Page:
Within the past month or so, we successfully dropped Ada's 2AM/3AM feeding. I've debated writing a post about this process since I feel like I'm going to jinx us. But I'll take the risk because enough of you have Tweeted or emailed us with questions.
You might be wondering: Why drop the feeding?
After the newborn period, Ada had been sleeping pretty much through the night until the 19-week sleep regression hit. Then, she ate sometime in the middle of the night a little more often than half of the nights. But as we progressed through her fifth month, that feed got shorter and less enthusiastic. It seemed, to us, at least, to be more for comfort than nutrition.
Sometime just before her sixth month, I had read about dropping night feeds online and in some books, but I never though I'd try to force something on her. If she woke, I should respond, I thought. But, after checking with her pediatrician (mostly to see if 6 months was an OK time), I eventually decided when she didn't seem to need to eat that responding didn't have to be the boob or me at all. Stephen stepped in.
That's really the initial step: At 2AM (or whenever the mood struck her), Stephen would go to comfort Ada's crying. The first few nights, it was difficult. I'm not going to lie. I think Ada cried for almost an hour on and off. Like heart-wrenching cries, I did give in that night and fed her -- and told Stephen I was a horrible mother for even trying the whole thing.
The next night -- tired -- we stuck to our plan. So, Stephen rocked her on and off during that hour. We're not big on the CIO method . . . so he'd return to her crib in 5- or 10-minute increments, never longer. He's amazing at calming her, but it was the setting her in her crib again that got her going. Eventually, though, she settled down.
Surprisingly to us, it didn't take many nights after that before Ada stopped crying and slept through. Maybe three nights total. Actually, the whole thing seemed a little TOO easy.
And it was.
Ada ended up getting a cold a week after we dropped the feed, and, as a result, we happily gave into each and every of her needs during that time. Too, we sensed a big difference in her nighttime crying (more intense, inconsolable) when she was sick. She needed the hydration (had a fever) and was very much looking to eat (evidenced by bobbing of her head and other feeding cues we've observed in her since birth).
So, we rolled with it. When we knew she was well again -- no fever, waking but tired and more whiny than hungry -- we repeated the original process. This time, it took a couple more nights, maybe five total. The plan was the same: Ada cries. Stephen responds, which I've read is good to do because babies can smell milk on mothers. Ashley stays in bed (and don't get any ideas that you can actually sleep through any of the disruption. I was as awake as Stephen and perhaps more frustrated).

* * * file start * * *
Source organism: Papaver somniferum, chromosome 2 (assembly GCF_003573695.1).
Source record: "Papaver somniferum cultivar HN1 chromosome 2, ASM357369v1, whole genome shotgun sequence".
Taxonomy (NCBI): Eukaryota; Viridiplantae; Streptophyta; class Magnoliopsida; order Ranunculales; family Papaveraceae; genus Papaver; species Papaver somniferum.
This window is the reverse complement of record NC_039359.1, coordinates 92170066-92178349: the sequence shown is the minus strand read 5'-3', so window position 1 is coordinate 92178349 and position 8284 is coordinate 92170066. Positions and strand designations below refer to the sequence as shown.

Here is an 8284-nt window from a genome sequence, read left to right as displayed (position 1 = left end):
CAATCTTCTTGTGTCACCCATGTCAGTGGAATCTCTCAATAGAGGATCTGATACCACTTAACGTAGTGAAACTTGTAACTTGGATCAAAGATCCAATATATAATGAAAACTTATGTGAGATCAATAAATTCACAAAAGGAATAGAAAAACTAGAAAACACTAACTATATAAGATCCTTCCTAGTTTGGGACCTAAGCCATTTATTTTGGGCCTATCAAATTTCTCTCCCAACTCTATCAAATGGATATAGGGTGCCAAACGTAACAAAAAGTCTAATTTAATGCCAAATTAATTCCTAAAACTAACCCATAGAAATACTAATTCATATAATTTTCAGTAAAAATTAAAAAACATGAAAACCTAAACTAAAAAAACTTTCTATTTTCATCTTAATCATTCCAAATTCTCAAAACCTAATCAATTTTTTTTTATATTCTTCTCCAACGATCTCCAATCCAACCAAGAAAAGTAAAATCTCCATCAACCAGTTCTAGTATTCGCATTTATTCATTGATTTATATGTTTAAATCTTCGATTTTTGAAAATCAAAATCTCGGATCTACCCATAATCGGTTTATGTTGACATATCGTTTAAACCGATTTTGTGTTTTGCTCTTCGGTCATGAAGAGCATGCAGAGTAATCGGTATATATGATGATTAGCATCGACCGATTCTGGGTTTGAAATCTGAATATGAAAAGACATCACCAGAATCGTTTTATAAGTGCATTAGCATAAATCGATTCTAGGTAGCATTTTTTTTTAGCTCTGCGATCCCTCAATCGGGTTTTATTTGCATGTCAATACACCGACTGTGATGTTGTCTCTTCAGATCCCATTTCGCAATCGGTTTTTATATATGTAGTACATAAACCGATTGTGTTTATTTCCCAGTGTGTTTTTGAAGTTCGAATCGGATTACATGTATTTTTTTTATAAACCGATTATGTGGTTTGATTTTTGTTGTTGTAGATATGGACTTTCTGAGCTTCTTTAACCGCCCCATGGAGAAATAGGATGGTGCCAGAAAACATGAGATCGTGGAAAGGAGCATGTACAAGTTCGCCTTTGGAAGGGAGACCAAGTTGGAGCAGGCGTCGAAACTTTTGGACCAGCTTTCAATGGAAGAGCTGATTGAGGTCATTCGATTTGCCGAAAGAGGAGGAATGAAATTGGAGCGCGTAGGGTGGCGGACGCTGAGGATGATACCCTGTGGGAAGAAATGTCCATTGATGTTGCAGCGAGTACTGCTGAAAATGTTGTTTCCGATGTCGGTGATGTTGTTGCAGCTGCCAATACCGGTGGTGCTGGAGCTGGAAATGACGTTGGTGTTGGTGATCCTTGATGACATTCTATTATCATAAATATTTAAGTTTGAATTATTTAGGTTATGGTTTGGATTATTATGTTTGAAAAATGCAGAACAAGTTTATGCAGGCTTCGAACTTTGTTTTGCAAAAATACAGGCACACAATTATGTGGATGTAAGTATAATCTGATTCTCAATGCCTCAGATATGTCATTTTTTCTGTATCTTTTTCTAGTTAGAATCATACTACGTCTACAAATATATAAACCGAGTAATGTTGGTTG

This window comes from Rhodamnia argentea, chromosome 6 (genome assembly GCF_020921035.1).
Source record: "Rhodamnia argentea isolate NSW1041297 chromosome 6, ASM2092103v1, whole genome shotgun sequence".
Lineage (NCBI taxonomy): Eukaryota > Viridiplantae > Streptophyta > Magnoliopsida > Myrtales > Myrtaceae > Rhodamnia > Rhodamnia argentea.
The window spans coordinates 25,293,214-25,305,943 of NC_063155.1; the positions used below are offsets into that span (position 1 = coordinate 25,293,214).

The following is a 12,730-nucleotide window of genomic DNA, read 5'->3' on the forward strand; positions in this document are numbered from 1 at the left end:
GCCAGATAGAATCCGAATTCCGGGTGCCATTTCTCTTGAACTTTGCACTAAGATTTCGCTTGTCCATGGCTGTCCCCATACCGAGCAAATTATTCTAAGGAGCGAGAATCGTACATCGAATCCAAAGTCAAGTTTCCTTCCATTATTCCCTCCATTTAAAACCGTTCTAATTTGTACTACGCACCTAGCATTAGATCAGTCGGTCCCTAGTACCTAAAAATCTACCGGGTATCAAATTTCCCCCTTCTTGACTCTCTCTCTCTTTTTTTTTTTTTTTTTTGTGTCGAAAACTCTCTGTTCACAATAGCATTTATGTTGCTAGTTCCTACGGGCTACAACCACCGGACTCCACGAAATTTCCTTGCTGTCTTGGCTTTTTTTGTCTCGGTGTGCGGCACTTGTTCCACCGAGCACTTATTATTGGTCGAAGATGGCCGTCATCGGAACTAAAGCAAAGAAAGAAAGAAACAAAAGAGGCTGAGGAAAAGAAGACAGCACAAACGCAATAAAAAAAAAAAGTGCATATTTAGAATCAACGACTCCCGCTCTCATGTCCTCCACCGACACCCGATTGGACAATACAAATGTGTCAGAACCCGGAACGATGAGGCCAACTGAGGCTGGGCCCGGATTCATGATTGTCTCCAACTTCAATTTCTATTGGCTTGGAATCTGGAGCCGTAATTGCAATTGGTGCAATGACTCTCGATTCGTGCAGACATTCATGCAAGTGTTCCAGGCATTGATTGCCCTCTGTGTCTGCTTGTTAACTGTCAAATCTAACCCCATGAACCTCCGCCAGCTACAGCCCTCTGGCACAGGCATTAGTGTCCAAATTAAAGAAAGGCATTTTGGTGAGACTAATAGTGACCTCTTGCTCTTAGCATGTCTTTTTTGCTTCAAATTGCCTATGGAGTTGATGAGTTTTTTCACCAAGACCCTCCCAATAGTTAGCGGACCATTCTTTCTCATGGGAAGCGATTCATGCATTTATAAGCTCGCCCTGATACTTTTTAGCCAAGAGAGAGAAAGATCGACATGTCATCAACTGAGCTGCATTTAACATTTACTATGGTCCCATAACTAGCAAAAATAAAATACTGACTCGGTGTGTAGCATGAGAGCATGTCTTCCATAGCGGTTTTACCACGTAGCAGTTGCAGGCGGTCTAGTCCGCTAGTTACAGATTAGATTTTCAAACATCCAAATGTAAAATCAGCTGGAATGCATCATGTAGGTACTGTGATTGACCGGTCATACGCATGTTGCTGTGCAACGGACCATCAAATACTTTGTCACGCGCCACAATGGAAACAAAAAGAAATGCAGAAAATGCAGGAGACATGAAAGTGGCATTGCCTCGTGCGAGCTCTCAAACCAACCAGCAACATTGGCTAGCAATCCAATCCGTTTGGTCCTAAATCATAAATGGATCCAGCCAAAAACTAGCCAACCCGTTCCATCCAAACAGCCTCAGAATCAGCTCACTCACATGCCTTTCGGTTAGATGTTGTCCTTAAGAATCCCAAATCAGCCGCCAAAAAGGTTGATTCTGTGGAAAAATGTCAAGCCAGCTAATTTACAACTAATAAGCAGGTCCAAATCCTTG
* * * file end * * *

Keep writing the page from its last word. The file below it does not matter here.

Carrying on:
Of course, we don't just plain ignore Ada's crying at night. There have been a few times when I have fed her in the middle of the night. During sickness. During growth spurts (you other moms can probably just tell when those are going on -- when during the day the babe is eating like crazy, right?).
As weird as it sounds, I really can tell a difference in Ada's cries -- when she's just tired or when she really does need something. If it's a tired-sounding cry (not urgent), we let her go on for five minutes. If it doesn't let up, Stephen responds. If she doesn't calm down after half an hour of soothing, I feed her. But the number of times it has come to this point can be counted on one hand. Seriously.
I feel I should also note:
#1: We are still doing a dream-feed at around 11PM every night. This brings Ada's total breastfeeding sessions to an average of 6 for the day. I read somewhere that 6 sounds about "right" for her age, but I don't really know. We hold onto that feed because she does eat heartily from both sides, and we'd rather feed her at 11PM than 2AM/3AM.
#2: Ada's typical wake-up time ranges between 7AM and 7:30AM (though since last week's trip to NJ, she's been waking up wicked early, but it's been getting better each night, thankfully!). She eat immediately upon waking.
Has anyone else dropped the night feed (or feeds)?
Does our process seem similar to what you did? I don't think it's right or wrong, it's just what worked for us. Now, I've raised a few eyebrows lately when I've mentioned we still wake Ada at 11PM to eat. I guess I'd love to hear your feedback on that, too! And I'd be happy to answer any additional questions you have.
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